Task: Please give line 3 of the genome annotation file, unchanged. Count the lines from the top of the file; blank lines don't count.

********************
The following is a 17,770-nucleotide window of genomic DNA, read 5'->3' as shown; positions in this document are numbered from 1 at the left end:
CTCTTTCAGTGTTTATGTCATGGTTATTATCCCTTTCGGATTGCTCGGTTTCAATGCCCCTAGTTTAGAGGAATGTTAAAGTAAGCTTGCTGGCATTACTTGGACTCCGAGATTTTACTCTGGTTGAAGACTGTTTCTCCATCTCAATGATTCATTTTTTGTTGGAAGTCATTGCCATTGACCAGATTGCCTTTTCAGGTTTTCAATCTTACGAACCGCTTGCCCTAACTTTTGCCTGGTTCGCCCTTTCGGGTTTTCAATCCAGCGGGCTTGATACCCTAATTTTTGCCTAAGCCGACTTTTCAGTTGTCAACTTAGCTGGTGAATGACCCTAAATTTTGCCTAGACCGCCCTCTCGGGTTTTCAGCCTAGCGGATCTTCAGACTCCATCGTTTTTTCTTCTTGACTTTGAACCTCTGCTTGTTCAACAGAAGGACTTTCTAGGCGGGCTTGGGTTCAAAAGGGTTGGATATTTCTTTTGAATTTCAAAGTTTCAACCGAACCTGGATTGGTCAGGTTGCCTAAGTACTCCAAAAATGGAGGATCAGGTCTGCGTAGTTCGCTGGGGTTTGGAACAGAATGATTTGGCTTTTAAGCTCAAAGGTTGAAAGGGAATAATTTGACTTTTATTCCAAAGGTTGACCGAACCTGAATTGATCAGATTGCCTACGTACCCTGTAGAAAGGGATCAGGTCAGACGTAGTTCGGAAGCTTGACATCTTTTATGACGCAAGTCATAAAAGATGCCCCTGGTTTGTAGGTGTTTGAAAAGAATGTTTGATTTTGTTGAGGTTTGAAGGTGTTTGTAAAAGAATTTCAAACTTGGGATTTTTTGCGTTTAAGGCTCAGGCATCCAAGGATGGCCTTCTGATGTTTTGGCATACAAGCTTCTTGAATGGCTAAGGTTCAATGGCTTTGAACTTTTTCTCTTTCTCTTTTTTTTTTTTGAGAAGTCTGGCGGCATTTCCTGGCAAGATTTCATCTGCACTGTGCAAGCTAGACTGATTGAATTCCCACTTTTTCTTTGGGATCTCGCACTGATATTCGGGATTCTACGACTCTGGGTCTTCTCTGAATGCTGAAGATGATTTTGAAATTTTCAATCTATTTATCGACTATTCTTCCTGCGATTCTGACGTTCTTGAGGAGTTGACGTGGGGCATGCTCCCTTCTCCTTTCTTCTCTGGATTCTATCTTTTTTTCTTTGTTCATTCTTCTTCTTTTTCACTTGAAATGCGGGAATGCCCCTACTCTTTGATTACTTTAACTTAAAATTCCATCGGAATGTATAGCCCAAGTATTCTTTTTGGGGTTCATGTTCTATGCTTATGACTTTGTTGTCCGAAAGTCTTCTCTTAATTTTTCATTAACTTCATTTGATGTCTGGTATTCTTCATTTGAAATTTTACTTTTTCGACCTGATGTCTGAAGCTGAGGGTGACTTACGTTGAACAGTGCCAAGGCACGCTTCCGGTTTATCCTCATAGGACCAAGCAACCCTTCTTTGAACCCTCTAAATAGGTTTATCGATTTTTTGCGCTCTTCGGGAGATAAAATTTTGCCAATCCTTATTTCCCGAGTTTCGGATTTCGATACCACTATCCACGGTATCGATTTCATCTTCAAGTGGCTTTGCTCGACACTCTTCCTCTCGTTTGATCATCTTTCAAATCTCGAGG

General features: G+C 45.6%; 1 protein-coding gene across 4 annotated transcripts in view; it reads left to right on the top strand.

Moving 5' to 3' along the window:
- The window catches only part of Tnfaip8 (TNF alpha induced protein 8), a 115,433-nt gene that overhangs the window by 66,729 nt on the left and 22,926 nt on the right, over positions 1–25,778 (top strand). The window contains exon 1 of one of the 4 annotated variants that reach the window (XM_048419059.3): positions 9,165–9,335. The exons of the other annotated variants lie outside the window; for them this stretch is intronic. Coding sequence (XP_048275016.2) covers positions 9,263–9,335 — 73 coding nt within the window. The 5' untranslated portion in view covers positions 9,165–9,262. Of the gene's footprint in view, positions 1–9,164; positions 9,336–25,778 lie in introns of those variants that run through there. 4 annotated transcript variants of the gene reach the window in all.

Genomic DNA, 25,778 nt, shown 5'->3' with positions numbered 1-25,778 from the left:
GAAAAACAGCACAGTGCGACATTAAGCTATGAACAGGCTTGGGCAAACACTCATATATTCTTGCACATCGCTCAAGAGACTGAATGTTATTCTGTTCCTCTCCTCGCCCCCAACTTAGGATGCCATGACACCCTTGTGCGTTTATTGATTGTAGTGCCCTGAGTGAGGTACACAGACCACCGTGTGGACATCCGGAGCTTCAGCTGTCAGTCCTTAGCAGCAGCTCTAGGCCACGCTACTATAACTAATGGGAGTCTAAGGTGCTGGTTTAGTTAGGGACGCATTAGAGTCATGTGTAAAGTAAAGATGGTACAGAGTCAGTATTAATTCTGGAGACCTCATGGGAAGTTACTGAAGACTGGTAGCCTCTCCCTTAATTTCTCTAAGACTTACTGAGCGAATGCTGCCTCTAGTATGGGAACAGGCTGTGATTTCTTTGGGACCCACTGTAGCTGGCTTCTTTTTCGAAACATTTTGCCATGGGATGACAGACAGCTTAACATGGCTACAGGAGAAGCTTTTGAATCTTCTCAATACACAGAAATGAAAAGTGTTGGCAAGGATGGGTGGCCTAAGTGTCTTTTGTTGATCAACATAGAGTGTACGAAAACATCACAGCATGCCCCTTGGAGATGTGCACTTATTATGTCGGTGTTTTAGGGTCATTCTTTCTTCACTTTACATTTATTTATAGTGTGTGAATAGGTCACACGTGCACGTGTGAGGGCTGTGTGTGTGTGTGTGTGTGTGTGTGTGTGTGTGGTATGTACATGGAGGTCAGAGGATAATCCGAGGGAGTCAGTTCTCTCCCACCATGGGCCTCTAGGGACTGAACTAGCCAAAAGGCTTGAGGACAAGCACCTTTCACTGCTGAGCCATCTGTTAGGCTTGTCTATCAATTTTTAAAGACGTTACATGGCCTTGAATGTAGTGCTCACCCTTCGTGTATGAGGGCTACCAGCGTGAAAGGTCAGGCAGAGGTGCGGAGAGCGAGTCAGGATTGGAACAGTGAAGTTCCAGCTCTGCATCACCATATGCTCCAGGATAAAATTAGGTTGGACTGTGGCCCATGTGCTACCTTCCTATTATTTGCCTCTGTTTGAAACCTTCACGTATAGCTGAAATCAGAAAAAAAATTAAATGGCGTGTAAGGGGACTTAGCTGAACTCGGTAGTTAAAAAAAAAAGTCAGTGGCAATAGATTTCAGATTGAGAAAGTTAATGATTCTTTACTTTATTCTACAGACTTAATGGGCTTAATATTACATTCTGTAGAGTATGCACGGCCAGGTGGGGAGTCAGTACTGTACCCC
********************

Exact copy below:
General features: G+C 45.6%; 1 protein-coding gene across 4 annotated transcripts in view; it reads left to right on the top strand.